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Synopsis PLOS Medicine published a Synopsis with every Research Article until May 2006. An Editors' Summary aimed at all medical professionals, whatever their specialty, and the general public, is now published at the end of each Research Article.

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DC-SIGN and Lung Pathogenesis in Patients with Tuberculosis

  • Published: November 15, 2005
  • DOI: 10.1371/journal.pmed.0020410

C-type lectins are carbohydrate-binding cell surface molecules with a wide range of biological functions, many of which are related to immunity. Despite its name, dendritic cell–specific intercellular adhesion molecule-3 grabbing nonintegrin (DC-SIGN) is not only expressed on dendritic cells but also on specialized macrophages in the placenta and lung. A number of pathogens are known to interact with DC-SIGN, and some (including HIV) seem to have evolved to derive advantages from these interactions.

Recent in vitro studies have shown that DC-SIGN can interact with Mycobacterium tuberculosis through a lipoglycan (a molecule composed of sugars and fatty acids) on the mycobacterial envelope called lipoarabinomannan (LAM). Trying to understand the role of DC-SIGN in tuberculosis (TB), Ludovic Tailleux and colleagues have focused on the interaction between M. tuberculosis and DC-SIGN–expressing cells in the lungs of human patients.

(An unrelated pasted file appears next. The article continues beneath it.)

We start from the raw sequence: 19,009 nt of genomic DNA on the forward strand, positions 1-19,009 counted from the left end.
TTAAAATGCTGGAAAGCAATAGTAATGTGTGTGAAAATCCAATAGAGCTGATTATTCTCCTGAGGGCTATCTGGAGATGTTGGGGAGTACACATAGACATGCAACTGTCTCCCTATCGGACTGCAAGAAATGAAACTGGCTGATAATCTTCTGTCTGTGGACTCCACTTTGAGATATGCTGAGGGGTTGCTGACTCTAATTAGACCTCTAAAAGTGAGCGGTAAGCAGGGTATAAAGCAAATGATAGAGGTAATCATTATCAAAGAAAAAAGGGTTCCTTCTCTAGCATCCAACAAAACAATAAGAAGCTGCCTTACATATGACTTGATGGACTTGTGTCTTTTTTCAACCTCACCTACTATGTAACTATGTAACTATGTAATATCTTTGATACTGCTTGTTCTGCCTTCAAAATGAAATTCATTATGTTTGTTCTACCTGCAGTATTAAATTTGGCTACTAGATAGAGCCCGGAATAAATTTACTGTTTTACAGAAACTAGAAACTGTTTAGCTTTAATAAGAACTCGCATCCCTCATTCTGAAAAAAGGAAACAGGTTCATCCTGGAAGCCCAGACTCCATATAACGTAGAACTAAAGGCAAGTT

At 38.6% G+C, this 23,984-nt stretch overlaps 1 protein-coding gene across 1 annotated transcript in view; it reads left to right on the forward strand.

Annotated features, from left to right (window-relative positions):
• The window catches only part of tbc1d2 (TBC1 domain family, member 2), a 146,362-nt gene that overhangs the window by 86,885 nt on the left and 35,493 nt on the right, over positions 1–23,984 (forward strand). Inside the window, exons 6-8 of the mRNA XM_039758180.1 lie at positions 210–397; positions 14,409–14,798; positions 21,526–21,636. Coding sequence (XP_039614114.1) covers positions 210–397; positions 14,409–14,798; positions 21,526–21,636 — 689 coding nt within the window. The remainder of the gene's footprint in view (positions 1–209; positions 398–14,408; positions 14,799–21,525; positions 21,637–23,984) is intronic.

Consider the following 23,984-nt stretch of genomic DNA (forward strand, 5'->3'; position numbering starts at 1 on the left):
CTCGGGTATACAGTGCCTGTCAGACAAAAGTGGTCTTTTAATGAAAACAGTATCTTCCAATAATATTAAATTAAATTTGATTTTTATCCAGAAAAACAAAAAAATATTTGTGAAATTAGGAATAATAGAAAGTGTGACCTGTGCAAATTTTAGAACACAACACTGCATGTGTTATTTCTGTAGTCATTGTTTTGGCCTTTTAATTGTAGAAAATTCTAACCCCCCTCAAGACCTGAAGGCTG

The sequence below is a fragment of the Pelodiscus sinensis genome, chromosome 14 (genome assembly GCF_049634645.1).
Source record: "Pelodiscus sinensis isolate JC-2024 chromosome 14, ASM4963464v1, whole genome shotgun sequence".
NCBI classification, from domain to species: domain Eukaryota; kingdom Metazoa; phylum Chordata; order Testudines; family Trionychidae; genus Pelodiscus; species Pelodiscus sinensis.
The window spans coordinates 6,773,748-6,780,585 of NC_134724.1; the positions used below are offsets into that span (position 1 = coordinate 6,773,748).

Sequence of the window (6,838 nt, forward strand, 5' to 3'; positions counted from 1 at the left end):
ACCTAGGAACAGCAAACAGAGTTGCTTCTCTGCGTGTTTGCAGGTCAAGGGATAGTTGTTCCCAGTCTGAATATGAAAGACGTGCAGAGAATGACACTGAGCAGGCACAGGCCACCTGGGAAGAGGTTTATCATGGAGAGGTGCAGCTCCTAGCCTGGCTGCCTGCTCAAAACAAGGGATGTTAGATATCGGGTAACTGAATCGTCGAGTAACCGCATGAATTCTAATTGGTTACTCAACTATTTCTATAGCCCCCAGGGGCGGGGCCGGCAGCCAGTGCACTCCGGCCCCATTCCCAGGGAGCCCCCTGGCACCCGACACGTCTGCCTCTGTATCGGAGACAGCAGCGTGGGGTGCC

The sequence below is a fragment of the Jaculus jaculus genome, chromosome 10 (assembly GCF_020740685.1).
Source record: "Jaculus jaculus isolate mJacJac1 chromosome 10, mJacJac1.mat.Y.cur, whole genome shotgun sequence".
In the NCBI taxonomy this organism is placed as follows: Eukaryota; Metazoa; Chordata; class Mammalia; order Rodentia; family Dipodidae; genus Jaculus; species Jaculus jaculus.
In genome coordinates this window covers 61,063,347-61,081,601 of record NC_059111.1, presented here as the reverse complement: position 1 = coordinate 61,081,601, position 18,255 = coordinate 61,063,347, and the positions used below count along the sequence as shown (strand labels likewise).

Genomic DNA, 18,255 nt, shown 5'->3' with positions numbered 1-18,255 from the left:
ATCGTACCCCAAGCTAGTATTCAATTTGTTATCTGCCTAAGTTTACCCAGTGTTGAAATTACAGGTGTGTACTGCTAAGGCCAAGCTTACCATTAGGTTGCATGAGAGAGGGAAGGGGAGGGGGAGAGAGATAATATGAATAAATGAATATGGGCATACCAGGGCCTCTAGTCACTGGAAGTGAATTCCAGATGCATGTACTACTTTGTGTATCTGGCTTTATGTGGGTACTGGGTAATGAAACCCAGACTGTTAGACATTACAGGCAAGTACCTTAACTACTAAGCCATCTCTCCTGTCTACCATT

The researchers studied a total of 74 individuals, including 40 with TB, 11 with sarcoidosis, 14 with asthma, and nine control participants without active lung infection or inflammation. All patients underwent bronchoalveolar lavage (BAL), a procedure that yields cells and proteins from the lower respiratory tract. The researchers then examined BAL cell populations after staining for various cell-surface markers by flow cytometry, and found that, in individuals without TB, very few alveolar macrophages (an average of 3%) expressed DC-SIGN. In contrast, an average of 30% (and up to 70%) of macrophages from patients with TB expressed the lectin.

Tailleux and colleagues then incubated alveolar macrophages from a patient without TB ex vivo with M. tuberculosis, which resulted in infection of a subset of the cells. When the researchers examined DC-SIGN expression, they found that both infected and noninfected (bystander) cells in the population started to express DC-SIGN. The effect on bystander cells suggests that soluble factors from the microbe and/or the infected cells can induce DC-SIGN expression. Further functional ex vivo studies with cells from human patients indicated that DC-SIGN expression renders alveolar macrophages more susceptible to infection.

The authors propose a scenario where complement receptors mediate most of the initial infection of alveolar macrophages in a naïve host, and where—once the infection is established—DC-SIGN–expressing alveolar macrophages become preferential target cells for M. tuberculosis. Future work will be focused on identifying the soluble factors involved, and on determining whether DC-SIGN induction is an essential part of TB pathogenesis.